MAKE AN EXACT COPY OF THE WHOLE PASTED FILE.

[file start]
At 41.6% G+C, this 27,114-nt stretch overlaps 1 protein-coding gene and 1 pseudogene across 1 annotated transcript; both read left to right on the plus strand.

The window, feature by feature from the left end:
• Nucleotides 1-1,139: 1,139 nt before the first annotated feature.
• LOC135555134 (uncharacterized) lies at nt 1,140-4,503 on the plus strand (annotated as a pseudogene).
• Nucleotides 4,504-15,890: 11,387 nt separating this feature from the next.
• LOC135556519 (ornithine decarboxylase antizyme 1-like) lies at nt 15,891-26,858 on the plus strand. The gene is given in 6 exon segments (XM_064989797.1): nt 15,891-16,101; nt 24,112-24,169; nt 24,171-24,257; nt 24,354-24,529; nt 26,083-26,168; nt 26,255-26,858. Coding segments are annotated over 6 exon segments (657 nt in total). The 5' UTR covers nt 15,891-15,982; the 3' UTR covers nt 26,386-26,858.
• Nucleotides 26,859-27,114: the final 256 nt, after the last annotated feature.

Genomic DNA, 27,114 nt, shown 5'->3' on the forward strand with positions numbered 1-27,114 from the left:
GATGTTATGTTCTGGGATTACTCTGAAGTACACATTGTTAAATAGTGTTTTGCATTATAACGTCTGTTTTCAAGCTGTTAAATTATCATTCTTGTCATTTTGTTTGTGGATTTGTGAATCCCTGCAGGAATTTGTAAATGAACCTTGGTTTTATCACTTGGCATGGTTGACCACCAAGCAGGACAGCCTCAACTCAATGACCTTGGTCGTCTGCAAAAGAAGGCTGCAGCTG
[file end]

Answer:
At 41.6% G+C, this 27,114-nt stretch overlaps 1 protein-coding gene and 1 pseudogene across 1 annotated transcript; both read left to right on the plus strand.

The window, feature by feature from the left end:
• Nucleotides 1-1,139: 1,139 nt before the first annotated feature.
• LOC135555134 (uncharacterized) lies at nt 1,140-4,503 on the plus strand (annotated as a pseudogene).
• Nucleotides 4,504-15,890: 11,387 nt separating this feature from the next.
• LOC135556519 (ornithine decarboxylase antizyme 1-like) lies at nt 15,891-26,858 on the plus strand. The gene is given in 6 exon segments (XM_064989797.1): nt 15,891-16,101; nt 24,112-24,169; nt 24,171-24,257; nt 24,354-24,529; nt 26,083-26,168; nt 26,255-26,858. Coding segments are annotated over 6 exon segments (657 nt in total). The 5' UTR covers nt 15,891-15,982; the 3' UTR covers nt 26,386-26,858.
• Nucleotides 26,859-27,114: the final 256 nt, after the last annotated feature.

Genomic DNA, 27,114 nt, shown 5'->3' on the forward strand with positions numbered 1-27,114 from the left:
GATGTTATGTTCTGGGATTACTCTGAAGTACACATTGTTAAATAGTGTTTTGCATTATAACGTCTGTTTTCAAGCTGTTAAATTATCATTCTTGTCATTTTGTTTGTGGATTTGTGAATCCCTGCAGGAATTTGTAAATGAACCTTGGTTTTATCACTTGGCATGGTTGACCACCAAGCAGGACAGCCTCAACTCAATGACCTTGGTCGTCTGCAAAAGAAGGCTGCAGCTG